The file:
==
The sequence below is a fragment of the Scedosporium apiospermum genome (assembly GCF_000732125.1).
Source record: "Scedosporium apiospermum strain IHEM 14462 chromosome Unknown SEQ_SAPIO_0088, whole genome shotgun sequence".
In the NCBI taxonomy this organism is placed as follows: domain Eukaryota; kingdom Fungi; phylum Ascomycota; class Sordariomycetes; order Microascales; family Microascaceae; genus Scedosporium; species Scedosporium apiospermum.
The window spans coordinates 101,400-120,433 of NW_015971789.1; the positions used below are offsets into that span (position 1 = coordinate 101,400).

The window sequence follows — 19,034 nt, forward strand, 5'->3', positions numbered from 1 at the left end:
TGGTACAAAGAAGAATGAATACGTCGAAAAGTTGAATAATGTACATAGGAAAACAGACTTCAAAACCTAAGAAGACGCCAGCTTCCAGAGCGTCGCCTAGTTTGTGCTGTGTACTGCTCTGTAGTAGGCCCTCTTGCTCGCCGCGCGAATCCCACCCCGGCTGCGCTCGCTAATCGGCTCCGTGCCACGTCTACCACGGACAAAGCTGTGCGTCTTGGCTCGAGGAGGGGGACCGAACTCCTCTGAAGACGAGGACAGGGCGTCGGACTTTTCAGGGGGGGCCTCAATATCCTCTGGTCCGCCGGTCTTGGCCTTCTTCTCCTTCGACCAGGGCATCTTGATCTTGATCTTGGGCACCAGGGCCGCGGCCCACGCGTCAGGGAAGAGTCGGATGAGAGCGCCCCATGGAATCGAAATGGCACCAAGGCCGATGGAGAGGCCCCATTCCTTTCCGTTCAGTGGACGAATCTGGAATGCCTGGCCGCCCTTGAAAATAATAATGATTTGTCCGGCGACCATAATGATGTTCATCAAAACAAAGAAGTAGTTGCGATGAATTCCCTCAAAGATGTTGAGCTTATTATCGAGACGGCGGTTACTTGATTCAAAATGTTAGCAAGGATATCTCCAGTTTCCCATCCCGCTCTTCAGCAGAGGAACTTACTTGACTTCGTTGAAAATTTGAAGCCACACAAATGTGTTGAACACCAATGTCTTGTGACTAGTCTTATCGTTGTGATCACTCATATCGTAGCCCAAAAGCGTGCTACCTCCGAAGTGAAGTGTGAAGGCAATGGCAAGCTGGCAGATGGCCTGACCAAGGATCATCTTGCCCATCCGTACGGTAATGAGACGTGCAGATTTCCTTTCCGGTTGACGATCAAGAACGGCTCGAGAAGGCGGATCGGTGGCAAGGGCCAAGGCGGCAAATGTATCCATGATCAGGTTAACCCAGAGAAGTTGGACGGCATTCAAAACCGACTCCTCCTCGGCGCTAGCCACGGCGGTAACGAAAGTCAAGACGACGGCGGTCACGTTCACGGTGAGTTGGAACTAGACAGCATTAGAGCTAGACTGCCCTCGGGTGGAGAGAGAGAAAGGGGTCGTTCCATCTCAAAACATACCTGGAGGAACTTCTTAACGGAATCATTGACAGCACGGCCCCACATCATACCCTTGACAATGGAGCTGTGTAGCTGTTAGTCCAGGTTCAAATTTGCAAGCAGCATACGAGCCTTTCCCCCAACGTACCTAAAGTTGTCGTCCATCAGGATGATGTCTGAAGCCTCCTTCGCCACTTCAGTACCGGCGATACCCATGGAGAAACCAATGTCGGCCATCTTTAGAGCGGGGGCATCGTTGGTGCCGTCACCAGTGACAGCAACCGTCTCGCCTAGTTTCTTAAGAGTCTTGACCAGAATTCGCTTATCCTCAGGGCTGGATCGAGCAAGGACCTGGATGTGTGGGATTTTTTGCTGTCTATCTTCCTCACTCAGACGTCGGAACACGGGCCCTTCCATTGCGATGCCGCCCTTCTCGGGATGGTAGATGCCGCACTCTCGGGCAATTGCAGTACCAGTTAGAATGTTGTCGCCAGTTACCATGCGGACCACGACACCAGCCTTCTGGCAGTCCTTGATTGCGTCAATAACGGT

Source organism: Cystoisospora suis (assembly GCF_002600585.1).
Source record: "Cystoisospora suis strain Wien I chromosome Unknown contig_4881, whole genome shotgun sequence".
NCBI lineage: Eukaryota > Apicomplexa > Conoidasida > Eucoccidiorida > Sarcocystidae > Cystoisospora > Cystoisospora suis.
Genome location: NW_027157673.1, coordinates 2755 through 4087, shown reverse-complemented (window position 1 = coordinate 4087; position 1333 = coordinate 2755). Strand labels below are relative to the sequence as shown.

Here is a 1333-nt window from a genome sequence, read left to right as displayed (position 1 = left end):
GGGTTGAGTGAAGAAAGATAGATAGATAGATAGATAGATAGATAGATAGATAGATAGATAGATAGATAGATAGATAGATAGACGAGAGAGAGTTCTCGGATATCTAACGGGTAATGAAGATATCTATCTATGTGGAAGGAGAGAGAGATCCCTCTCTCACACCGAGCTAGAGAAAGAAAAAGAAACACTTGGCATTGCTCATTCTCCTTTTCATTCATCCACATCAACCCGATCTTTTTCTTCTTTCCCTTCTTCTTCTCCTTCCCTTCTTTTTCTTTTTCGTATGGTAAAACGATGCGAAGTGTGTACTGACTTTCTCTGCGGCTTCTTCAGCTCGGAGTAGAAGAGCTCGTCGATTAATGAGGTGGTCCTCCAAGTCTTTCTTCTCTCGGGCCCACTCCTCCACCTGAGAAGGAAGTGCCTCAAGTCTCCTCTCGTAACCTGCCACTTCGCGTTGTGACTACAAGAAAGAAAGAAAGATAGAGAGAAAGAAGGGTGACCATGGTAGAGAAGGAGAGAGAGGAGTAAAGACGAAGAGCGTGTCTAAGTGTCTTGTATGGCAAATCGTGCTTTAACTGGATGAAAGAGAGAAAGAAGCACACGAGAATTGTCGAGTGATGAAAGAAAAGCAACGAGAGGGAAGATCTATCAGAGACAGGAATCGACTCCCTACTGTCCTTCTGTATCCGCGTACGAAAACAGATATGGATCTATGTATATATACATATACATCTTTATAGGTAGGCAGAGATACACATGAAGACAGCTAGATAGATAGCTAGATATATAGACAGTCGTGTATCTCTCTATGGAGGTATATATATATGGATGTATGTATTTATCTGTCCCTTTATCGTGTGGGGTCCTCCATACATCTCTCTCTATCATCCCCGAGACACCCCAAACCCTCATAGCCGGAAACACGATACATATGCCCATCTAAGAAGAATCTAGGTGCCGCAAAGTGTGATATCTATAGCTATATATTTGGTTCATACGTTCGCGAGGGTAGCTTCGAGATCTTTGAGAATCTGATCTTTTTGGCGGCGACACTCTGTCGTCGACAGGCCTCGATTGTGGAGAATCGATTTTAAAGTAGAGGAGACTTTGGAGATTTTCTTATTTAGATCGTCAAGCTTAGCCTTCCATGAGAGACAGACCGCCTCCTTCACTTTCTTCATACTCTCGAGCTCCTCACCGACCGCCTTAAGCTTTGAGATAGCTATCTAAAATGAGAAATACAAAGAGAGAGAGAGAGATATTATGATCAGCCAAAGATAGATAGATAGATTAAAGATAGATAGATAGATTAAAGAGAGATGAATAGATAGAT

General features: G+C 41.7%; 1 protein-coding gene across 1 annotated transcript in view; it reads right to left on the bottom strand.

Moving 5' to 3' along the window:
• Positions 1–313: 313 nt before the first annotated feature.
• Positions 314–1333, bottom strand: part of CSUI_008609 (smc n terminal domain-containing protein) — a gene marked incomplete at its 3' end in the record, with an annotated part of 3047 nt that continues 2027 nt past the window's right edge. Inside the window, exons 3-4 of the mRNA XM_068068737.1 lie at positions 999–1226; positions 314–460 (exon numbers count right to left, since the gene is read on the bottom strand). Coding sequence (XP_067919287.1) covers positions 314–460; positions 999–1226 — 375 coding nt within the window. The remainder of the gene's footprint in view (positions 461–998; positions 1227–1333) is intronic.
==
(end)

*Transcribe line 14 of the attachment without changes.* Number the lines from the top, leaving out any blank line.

Moving 5' to 3' along the window: